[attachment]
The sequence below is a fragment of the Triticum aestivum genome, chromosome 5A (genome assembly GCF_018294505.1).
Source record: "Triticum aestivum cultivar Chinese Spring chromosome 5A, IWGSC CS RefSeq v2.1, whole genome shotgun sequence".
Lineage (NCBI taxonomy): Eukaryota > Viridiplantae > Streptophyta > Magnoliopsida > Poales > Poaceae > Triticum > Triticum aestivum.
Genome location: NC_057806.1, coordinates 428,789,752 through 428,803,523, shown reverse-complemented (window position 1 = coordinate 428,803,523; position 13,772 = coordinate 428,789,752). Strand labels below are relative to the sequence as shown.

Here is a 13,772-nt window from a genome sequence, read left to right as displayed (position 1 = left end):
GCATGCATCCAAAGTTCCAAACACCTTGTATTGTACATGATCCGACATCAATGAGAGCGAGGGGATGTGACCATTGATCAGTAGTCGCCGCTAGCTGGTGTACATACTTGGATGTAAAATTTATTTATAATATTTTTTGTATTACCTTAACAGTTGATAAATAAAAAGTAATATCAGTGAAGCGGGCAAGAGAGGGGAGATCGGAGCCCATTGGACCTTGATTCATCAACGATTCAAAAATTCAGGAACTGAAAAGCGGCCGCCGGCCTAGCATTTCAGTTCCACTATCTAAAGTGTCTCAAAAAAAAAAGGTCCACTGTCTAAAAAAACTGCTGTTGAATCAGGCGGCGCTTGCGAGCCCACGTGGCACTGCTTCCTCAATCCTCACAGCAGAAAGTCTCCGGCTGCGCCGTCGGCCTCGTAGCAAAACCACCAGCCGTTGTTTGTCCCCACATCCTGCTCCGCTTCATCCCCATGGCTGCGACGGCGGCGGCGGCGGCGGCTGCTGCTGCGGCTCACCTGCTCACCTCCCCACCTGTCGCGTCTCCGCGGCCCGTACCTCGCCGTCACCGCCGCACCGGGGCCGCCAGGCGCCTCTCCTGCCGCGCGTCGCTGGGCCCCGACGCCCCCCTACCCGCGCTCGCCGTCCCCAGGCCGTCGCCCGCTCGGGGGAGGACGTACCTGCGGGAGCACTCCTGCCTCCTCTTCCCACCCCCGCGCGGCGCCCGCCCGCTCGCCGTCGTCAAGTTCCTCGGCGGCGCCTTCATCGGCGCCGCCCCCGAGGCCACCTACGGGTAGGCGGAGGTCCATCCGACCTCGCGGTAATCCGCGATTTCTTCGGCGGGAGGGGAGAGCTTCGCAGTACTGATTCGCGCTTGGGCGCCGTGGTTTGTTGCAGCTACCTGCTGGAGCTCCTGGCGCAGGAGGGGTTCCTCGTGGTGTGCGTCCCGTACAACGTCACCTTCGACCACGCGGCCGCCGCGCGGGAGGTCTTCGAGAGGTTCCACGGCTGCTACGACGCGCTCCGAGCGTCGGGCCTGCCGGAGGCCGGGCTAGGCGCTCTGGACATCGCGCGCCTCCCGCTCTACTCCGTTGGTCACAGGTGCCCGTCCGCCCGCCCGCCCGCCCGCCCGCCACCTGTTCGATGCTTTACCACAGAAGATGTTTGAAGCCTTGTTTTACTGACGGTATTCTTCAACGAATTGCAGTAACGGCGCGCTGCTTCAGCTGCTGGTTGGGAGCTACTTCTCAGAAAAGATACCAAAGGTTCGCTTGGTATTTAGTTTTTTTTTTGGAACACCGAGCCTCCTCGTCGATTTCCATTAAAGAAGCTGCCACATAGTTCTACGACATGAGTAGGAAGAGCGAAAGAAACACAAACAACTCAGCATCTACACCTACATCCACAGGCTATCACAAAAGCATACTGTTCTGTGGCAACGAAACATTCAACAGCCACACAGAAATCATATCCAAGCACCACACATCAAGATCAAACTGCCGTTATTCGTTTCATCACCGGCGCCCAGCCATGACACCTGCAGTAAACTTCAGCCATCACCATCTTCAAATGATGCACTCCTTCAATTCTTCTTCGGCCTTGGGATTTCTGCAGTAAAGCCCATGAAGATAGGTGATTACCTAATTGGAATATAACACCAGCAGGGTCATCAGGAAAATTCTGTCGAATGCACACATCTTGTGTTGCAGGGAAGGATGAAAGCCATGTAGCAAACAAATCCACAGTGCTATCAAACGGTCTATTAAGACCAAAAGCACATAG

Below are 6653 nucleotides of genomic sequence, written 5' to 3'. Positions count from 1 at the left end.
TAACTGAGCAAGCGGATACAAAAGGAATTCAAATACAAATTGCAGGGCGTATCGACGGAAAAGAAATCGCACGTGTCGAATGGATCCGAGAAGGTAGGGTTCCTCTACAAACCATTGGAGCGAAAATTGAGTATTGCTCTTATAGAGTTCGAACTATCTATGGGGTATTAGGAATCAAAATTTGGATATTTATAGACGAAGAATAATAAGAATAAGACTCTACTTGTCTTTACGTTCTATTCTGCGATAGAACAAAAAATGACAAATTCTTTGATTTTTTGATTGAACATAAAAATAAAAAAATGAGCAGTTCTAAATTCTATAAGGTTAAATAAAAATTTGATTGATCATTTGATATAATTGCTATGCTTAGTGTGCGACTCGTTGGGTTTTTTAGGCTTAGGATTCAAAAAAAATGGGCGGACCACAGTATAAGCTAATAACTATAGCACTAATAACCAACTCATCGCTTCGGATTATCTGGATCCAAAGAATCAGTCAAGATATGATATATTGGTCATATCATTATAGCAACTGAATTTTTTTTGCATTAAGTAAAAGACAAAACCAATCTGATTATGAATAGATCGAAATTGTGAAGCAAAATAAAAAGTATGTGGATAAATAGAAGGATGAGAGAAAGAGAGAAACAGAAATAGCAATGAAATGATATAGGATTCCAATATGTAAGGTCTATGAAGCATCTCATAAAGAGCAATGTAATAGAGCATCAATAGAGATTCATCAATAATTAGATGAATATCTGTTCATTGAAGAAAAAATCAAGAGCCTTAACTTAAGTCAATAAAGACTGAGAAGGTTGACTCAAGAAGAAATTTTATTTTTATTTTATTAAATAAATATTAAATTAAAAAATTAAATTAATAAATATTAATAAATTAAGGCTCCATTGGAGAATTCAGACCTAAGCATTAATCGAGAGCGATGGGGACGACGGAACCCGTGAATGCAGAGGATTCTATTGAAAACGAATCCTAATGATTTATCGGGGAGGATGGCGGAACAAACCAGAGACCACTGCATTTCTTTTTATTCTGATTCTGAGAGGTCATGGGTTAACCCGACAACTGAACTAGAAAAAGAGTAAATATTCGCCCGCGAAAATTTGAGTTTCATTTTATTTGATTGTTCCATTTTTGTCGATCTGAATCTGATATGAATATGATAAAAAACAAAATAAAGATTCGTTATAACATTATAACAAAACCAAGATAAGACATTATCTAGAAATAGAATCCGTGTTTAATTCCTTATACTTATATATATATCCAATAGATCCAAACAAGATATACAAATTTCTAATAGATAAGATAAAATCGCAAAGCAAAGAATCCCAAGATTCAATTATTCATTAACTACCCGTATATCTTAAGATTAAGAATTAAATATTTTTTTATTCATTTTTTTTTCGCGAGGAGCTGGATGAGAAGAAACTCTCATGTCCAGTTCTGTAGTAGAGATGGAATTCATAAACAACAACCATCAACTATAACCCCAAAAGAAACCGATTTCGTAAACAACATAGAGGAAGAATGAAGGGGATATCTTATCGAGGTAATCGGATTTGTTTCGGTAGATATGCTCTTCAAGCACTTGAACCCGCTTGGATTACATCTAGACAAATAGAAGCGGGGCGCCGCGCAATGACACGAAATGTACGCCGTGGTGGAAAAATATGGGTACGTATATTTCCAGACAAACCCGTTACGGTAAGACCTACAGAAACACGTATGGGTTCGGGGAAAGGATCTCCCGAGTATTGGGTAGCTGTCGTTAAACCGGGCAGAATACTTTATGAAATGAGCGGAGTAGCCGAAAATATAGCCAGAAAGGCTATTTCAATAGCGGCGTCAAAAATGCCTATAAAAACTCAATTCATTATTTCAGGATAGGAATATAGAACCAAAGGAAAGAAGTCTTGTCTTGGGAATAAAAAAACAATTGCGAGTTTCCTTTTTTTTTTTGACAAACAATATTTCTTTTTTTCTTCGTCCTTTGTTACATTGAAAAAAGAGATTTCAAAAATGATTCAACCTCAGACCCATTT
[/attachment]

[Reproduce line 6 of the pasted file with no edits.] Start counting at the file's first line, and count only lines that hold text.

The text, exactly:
GCATGCATCCAAAGTTCCAAACACCTTGTATTGTACATGATCCGACATCAATGAGAGCGAGGGGATGTGACCATTGATCAGTAGTCGCCGCTAGCTGGTGTACATACTTGGATGTAAAATTTATTTATAATATTTTTTGTATTACCTTAACAGTTGATAAATAAAAAGTAATATCAGTGAAGCGGGCAAGAGAGGGGAGATCGGAGCCCATTGGACCTTGATTCATCAACGATTCAAAAATTCAGGAACTGAAAAGCGGCCGCCGGCCTAGCATTTCAGTTCCACTATCTAAAGTGTCTCAAAAAAAAAAGGTCCACTGTCTAAAAAAACTGCTGTTGAATCAGGCGGCGCTTGCGAGCCCACGTGGCACTGCTTCCTCAATCCTCACAGCAGAAAGTCTCCGGCTGCGCCGTCGGCCTCGTAGCAAAACCACCAGCCGTTGTTTGTCCCCACATCCTGCTCCGCTTCATCCCCATGGCTGCGACGGCGGCGGCGGCGGCGGCTGCTGCTGCGGCTCACCTGCTCACCTCCCCACCTGTCGCGTCTCCGCGGCCCGTACCTCGCCGTCACCGCCGCACCGGGGCCGCCAGGCGCCTCTCCTGCCGCGCGTCGCTGGGCCCCGACGCCCCCCTACCCGCGCTCGCCGTCCCCAGGCCGTCGCCCGCTCGGGGGAGGACGTACCTGCGGGAGCACTCCTGCCTCCTCTTCCCACCCCCGCGCGGCGCCCGCCCGCTCGCCGTCGTCAAGTTCCTCGGCGGCGCCTTCATCGGCGCCGCCCCCGAGGCCACCTACGGGTAGGCGGAGGTCCATCCGACCTCGCGGTAATCCGCGATTTCTTCGGCGGGAGGGGAGAGCTTCGCAGTACTGATTCGCGCTTGGGCGCCGTGGTTTGTTGCAGCTACCTGCTGGAGCTCCTGGCGCAGGAGGGGTTCCTCGTGGTGTGCGTCCCGTACAACGTCACCTTCGACCACGCGGCCGCCGCGCGGGAGGTCTTCGAGAGGTTCCACGGCTGCTACGACGCGCTCCGAGCGTCGGGCCTGCCGGAGGCCGGGCTAGGCGCTCTGGACATCGCGCGCCTCCCGCTCTACTCCGTTGGTCACAGGTGCCCGTCCGCCCGCCCGCCCGCCCGCCCGCCACCTGTTCGATGCTTTACCACAGAAGATGTTTGAAGCCTTGTTTTACTGACGGTATTCTTCAACGAATTGCAGTAACGGCGCGCTGCTTCAGCTGCTGGTTGGGAGCTACTTCTCAGAAAAGATACCAAAGGTTCGCTTGGTATTTAGTTTTTTTTTTGGAACACCGAGCCTCCTCGTCGATTTCCATTAAAGAAGCTGCCACATAGTTCTACGACATGAGTAGGAAGAGCGAAAGAAACACAAACAACTCAGCATCTACACCTACATCCACAGGCTATCACAAAAGCATACTGTTCTGTGGCAACGAAACATTCAACAGCCACACAGAAATCATATCCAAGCACCACACATCAAGATCAAACTGCCGTTATTCGTTTCATCACCGGCGCCCAGCCATGACACCTGCAGTAAACTTCAGCCATCACCATCTTCAAATGATGCACTCCTTCAATTCTTCTTCGGCCTTGGGATTTCTGCAGTAAAGCCCATGAAGATAGGTGATTACCTAATTGGAATATAACACCAGCAGGGTCATCAGGAAAATTCTGTCGAATGCACACATCTTGTGTTGCAGGGAAGGATGAAAGCCATGTAGCAAACAAATCCACAGTGCTATCAAACGGTCTATTAAGACCAAAAGCACATAG